Wednesday, April 18, 2012
Written by Walter Pierce
Much, but not enough, has been written about the Louisiana Family Forum’s latest push back against the radical gay agenda. By radical gay agenda I mean gay people having the same rights and civil protections as everyone else. Because they’re like everyone else, except they’re not wrecking the institution of marriage like us straight people have been doing since Bible days, although I’m sure if more states gave gays the right to marry they could finally make a worthy contribution.
At this writing, House Bill 1101 by Rep. John Schroder of Covington is in the House Education Committee while Senate Bill 217 by Sen. A.G. Crowe of Slidell is before the full Senate.
Crowe and Schroder will tell you their bills aren’t about gay people. Let’s be nice and call the lawmakers mendacious. Or delusional. Anything with LFF’s imprimatur on it is about gays. And creationism. And a bucolic white America of God-fearing nuclear families, chirping birds, packed pews and moral conviction that never actually existed in an abundance uniform enough to say that’s who we were and look at what we’re becoming.
Crowe’s bill is ostensibly about barring government entities in Louisiana from setting their own rules about the anti-discrimination policies of companies with which they contract; because state contract law only enumerates race, religion, national ancestry, age, sex and disability as worthy of protection. Sexual orientation, special needs and a host of other characteristics are not, according to the great state of Louisiana, worthy of equal protection.
But the state Department of Education’s charter application form includes sexual orientation as a protected characteristic. Crowe’s bill would undo that. In fact, it appears to prevent any governmental body — a city council, a school board, a housing authority — from insisting that entities with which it does business don’t discriminate against gays. That may float buoyantly in Ouachita Parish where the hoodie problem is not of the Trayvon Martin variety. Not so much in Orleans.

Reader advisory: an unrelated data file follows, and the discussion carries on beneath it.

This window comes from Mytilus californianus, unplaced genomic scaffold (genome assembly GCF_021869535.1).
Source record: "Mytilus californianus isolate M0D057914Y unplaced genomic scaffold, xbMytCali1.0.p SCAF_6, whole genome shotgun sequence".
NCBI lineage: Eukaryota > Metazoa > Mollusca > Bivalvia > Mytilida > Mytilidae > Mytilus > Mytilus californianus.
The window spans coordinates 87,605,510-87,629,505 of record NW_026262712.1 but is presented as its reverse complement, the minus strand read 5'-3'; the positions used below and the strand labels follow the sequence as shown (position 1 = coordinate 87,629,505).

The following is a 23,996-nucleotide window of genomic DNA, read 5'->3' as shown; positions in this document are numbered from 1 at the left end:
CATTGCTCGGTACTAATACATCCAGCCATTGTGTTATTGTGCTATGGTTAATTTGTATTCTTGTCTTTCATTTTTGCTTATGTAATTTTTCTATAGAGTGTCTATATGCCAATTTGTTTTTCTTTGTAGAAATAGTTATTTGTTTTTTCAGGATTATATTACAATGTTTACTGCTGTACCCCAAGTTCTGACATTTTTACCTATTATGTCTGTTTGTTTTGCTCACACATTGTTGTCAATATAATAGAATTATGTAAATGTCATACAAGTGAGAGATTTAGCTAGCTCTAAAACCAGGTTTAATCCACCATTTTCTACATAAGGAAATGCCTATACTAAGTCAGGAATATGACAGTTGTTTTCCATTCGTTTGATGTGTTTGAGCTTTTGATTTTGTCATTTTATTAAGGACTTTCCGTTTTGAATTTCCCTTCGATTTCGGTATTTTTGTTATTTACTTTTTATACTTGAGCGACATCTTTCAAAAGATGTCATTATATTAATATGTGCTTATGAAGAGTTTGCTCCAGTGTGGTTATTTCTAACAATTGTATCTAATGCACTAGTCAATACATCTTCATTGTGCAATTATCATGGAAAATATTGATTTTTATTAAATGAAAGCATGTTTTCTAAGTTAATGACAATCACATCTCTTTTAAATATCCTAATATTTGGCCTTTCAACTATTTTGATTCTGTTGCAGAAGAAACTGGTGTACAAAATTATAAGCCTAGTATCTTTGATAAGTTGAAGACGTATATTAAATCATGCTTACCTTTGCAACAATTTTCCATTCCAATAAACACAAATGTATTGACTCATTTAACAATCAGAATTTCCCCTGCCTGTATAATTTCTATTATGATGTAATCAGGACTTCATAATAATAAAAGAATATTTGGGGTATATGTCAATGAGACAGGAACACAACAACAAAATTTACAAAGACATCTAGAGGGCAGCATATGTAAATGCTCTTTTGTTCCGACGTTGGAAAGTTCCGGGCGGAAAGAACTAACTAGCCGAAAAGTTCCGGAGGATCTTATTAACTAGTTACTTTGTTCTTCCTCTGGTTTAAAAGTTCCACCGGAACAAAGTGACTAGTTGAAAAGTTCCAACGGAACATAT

Anything with LFF’s imprimatur on it is about gays. And creationism.
Crowe’s bill is really about allowing private, state-funded charter schools, which will likely proliferate exponentially in coming years, to tell gay students they’re not welcome.
Crowe insists the law has nothing to do with that, a position echoed by state Superintendent John White. But as The Times-Picayune’s Stephanie Grace pointed out last week, the charter school aspect is virtually all that was discussed during a Senate committee hearing on the bill a couple of weeks ago. An LSU law professor speaking in support of the bill acknowledged as much. A board member for a New Orleans parochial charter testified for the bill, essentially saying that discriminating against gays is a religious prerogative.
Crowe was present and could have easily clarified his bill’s intent. He didn’t. It’s about the gay kids.
Schroder’s bill, meanwhile, is superficially an anti-bullying bill, but it parrots so-called “license to bully” bills that thankfully failed in other states this year. The pernicious dagger sheathed in Schroder’s bill is a caveat giving an exemption for acts that would otherwise be considered bullying as long as they’re motivated by “religious, philosophical or political views.”
Rather than give charter schools and homophobes — and the children of homophobes — tacit permission via this legislative winking and nodding to discriminate and bully, why not fully enumerate in state law characteristics including sexual orientation that should be protected from discrimination and bullying? There are bills in both chambers of the Legislature that would do exactly that — bills that will likely fail under pressure from the LFF, because this is about the radical gay agenda, that bogeyman in garish, rainbow-striped hot pants trotted out by the religious right to cool the loins of godly men and shrivel the wombs of righteous women. Crowe and Schroder are legislating at the bidding of the LFF, the most virulently anti-equality group in Louisiana and one with close ties to the Family Research Council, which is listed as a hate group by the Southern Poverty Law Center.
There’s nothing insidious about the gay agenda. Gay people can no more recruit converts than Marcus Bachmann can pray away the gay. News flash: Gays — to riff on Lady Gaga — are born that way. They can’t make more gays, but they can use legal mechanisms at their disposal to promote and institutionalize tolerance.
With a phalanx of widely publicized anti-gay politicians who turned out to be closeted homosexuals lining up behind them, Crowe and Schroder might have more in common than just being lawmakers from St. Tammany Parish.